But that's the reason those letters ring false to me. Bukowski was just trying to get laid (which seemed to be the driving force behind almost all of his correspondence with women), and he looks like an asshole doing it. If they had interspersed some of those letters in the other letter collections it would be more obvious. They would stick out like the sore thumbs they are.

Smug letters written by a couple of people who are very impressed with themselves. They left me very cold, which is the opposite of what I want or expect from a book with Bukowski's name on the cover. Is it interesting to see that pandering side of him? Sure. Doesn't make it any less unpleasant though. I have it, I've read it, but I would never voluntarily read it again. I didn't even buy a hardcover copy.

I think the problem with the Martinelli and Purdy books is that the other letter books are there to compare them to, and they both fall far short of the fire on display in the other collections.
 

Rekrab

Usually wrong.
[...] Oh, he's responsible for that beatnik claptrap? Far from bizarre wordplay, that dropping of vowels, etc., is just moronification [...]
But that's the reason those letters ring false to me. Bukowski was just trying to get laid [...]

Well, sure, he was. That comes through loud and clear. But I think he was also trying to score some cred with Martinelli, who -- as Pound's former protoge (err, mistress) -- had more literary clout at the time than the unknown Bukowski did, although she was pretty obscure herself. I don't get the feeling he scored on either account. She didn't want to sleep with him, and didn't think he measured up to Pound, so to speak.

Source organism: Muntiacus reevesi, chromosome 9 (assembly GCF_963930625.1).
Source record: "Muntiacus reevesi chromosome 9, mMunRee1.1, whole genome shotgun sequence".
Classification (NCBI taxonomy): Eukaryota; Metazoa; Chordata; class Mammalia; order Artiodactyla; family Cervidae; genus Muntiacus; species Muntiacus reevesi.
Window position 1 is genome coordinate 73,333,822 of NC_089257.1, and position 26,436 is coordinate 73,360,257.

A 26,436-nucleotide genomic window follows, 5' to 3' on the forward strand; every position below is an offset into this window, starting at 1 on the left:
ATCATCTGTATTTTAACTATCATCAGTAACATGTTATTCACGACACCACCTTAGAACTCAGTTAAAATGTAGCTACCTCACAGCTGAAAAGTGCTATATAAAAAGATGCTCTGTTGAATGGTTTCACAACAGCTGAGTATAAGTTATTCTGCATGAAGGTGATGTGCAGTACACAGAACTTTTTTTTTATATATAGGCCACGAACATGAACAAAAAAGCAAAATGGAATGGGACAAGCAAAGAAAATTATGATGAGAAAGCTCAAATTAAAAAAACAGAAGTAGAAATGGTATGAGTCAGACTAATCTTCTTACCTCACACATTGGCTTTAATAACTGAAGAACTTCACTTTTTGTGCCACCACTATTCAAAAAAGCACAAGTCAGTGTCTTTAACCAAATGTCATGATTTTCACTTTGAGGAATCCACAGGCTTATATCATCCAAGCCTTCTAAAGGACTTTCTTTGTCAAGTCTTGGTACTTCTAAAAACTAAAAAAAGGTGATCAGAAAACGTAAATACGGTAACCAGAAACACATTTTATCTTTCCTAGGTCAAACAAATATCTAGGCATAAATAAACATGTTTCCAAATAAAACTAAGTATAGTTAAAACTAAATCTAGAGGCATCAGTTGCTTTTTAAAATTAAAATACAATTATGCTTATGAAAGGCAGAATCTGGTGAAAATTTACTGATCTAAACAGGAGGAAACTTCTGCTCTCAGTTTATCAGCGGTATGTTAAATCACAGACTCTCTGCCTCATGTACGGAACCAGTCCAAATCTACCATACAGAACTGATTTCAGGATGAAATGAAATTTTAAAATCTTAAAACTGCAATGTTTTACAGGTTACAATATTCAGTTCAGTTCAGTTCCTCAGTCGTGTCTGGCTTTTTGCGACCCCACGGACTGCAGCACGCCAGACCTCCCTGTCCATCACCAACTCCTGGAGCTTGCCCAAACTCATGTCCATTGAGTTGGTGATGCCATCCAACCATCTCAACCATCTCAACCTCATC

As for the Beats getting moronic claptrap from Pound, I don't know how many of them even read him. Ginsberg did, but he read everything.

wow, that's impressive. my dictionary fun was seeing how many pages of it i could shoot a pellet gun through.
But it was stuff like reading the dictionary that got me beat up by the hoods at school.
 
I'm just (trying to) reread them and what is really unpleasant is how it all ended. John Thomas had told
Bukowski that Martinelli did not actually visit Pound at St. Elizabeth's and he told Martinelli this. [See last
letter in the book]. She was not amused by this and that was it.